Square Stitch Friendship Pins
Back in the 1980s, there was a craze for friendship pins. While many sites say this was in the late 80s, I distinctly remember having them on my shoes in the early to mid-80s. There were two methods to making them. The simplest was just to open the safety pin, put the beads on the pin, close the pin and crimp down the clasp. This made a pin that wouldn't open and could be strung on the bottom rung of your shoelaces. The other method, a bit more involved, was to carefully open the loop just enough to slide the beads to closed side of the pin, then close the loop back up. Then the pin could be attached to other things. Still mostly shoes, but also little rows on denim jackets. Friendship pins were everywhere. Available in stores, swapped with friends and lots of people were making them. They are still made as a nostalgia craft.
There are so many ways to make a cylinder using basic beading stitches, that it seems like their should be a beaders version of friendship pins. I love the beadwork my beadie buddies have gifted me, or the beadwork I've bought from local artists, but there are only so many earrings, bracelets, necklaces and barrettes I can wear at one time. So it's time to start swapping friendship pins, beadweaving style!
The above pins were made using size 0 safety pins. Those are the little brass safety pins that are readily available at craft, sewing and some bead shops.
You will need:
size 0 safety pins
Delica size 11 beads in your choice of colors
Square stitch looks a lot like looming, but it's an off-loom stitch that has a lot of thread in each bead to create a nice structure. There are a few methods for doing the stitch. This is my favorite.
To start it, thread a stop bead, and add the first row of beads on your chart, plus the first bead from the second row. Pass your needle and thread through the 7th bead.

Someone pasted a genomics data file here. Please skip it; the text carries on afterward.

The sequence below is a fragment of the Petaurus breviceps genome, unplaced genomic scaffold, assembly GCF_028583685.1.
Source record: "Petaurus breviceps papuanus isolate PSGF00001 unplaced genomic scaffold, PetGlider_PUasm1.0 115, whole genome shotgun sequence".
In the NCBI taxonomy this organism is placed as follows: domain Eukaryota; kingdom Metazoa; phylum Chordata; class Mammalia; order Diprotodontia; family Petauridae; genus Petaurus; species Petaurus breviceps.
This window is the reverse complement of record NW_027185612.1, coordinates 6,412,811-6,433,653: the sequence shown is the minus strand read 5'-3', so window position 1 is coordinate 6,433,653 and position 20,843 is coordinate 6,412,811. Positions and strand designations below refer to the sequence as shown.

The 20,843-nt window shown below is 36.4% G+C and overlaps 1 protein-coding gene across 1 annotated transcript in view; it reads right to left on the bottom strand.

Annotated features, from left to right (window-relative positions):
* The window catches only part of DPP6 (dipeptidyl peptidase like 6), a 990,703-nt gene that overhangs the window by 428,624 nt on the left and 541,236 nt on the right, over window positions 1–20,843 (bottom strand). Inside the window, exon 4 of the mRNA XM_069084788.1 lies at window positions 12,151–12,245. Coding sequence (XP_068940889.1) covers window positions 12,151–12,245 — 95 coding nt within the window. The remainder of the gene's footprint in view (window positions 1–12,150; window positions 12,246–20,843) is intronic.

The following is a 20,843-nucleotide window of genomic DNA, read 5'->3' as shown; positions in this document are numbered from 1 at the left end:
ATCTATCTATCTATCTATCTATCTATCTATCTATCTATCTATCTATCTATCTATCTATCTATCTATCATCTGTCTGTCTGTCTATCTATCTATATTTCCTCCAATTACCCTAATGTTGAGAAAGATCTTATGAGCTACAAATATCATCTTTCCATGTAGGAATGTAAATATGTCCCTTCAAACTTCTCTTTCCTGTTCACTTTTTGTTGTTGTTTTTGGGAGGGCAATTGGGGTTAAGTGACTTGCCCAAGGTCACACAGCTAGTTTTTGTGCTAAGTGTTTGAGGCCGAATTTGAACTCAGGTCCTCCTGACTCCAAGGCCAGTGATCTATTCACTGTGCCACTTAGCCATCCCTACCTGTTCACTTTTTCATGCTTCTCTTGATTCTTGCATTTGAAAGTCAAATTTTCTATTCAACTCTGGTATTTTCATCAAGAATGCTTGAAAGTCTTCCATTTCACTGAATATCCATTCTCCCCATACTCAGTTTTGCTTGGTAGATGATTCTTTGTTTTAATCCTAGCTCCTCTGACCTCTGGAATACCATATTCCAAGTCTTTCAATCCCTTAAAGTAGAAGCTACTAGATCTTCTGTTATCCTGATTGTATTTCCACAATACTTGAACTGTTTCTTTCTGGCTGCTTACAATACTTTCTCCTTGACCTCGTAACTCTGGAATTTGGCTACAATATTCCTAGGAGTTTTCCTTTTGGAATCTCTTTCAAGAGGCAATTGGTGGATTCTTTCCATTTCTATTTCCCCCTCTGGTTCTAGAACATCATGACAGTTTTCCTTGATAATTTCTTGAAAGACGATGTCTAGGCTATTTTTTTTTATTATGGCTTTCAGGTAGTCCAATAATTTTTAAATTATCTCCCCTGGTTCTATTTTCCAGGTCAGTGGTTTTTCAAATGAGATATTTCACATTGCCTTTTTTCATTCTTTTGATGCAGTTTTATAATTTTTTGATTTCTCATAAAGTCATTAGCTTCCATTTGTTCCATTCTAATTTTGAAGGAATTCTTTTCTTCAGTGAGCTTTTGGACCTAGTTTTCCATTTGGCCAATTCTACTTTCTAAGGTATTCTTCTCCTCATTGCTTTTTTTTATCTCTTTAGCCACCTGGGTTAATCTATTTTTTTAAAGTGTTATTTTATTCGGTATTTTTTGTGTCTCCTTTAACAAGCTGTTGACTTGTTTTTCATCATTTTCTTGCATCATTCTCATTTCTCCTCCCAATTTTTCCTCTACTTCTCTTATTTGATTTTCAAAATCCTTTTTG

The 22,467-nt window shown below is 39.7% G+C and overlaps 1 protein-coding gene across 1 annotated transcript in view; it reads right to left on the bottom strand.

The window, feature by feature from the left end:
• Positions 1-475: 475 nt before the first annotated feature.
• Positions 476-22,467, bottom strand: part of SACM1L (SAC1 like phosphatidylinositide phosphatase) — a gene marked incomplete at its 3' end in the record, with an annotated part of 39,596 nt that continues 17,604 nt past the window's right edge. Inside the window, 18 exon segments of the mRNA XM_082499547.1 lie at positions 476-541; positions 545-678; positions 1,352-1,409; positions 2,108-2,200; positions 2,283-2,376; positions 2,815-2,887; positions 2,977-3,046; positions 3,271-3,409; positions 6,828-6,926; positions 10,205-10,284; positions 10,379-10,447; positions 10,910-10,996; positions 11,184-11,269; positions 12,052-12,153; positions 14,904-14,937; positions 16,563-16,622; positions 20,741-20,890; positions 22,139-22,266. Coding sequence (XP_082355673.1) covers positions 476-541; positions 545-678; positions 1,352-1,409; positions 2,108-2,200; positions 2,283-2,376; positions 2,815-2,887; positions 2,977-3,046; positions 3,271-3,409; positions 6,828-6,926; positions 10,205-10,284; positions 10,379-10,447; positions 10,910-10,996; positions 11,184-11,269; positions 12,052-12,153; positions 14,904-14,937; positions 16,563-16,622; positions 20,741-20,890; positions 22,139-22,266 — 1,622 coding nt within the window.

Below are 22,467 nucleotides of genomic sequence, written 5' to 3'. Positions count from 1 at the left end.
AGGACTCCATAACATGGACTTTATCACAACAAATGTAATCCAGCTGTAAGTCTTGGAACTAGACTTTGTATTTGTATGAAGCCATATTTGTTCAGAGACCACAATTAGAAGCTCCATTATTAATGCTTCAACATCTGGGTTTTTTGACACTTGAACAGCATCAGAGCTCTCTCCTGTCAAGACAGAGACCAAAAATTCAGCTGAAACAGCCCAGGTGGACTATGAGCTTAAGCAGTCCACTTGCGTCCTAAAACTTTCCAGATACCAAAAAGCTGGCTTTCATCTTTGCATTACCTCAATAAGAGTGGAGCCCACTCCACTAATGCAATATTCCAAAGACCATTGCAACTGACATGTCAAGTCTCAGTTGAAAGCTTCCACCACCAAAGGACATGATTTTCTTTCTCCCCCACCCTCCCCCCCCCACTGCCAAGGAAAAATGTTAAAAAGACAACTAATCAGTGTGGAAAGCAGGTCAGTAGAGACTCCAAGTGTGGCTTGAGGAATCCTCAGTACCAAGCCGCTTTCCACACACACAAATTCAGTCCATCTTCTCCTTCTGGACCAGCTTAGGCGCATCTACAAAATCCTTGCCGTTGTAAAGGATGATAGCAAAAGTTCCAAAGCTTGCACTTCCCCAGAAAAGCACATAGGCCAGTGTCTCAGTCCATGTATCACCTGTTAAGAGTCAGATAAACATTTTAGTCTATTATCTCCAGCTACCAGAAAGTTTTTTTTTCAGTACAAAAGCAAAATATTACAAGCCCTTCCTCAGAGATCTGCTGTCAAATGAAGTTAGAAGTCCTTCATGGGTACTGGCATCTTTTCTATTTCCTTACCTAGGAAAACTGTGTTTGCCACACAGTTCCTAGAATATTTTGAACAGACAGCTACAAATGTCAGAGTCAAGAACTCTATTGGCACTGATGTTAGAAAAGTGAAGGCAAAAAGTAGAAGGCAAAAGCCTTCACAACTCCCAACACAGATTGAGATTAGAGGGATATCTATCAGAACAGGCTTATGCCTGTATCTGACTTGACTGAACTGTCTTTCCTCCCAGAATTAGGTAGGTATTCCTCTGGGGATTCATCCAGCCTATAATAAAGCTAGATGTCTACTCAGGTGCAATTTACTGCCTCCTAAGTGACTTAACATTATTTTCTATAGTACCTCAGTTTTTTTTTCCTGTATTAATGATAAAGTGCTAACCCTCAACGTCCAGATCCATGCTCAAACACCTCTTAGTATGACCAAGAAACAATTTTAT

Go back through the first bead on the second row, and add the next bead.
Pass the needle and thread through the last two beads of the first row, then through the first 2 of the second row, add another bead.
Through the bead under it, and the next bead, back up through the last 2 beads added on the second row, and add another bead.
Keep working that way, back and forth across rows. Because you're going through 2 beads at a time while adding just 1 bead at a time, this method is pretty thready, but it sets each bead neatly in place without having go down the whole row of beads like some methods of square stitch.
To make the pin, you'll follow the chart. After it's stitched, slide the beadwork around the closed side of the pin, and stitch the top row of beads to the 6th row from the top to make a tube around the pin.
The purple and pink pin showcases a small glass cube bead, any 4-5 mm bead will work there. For that one, you can weave it all as one piece, or you can weave the bottom two rows, set them aside, then bead the top part and work one ladder and join it to the bottom 2 rows, then work the other ladder up on the other side. Weave back through to the 3rd bead in the ladder and string on the accent bead. I recommend a strong thread for that pin.
Another method for making bead woven friendship pins can be found here.
Put on some music and party like it's 1985!
Amazon.com affiliate links don't affect your cost, and provide extra income to me personally, which helps support my book addiction.
You Should Also Read:
Friendship Swap Pins
Editor's Picks Articles
Top Ten Articles
Content copyright © 2018 by Shala Kerrigan. All rights reserved.
This content was written by Shala Kerrigan. If you wish to use this content in any manner, you need written permission. Contact Shala Kerrigan for details.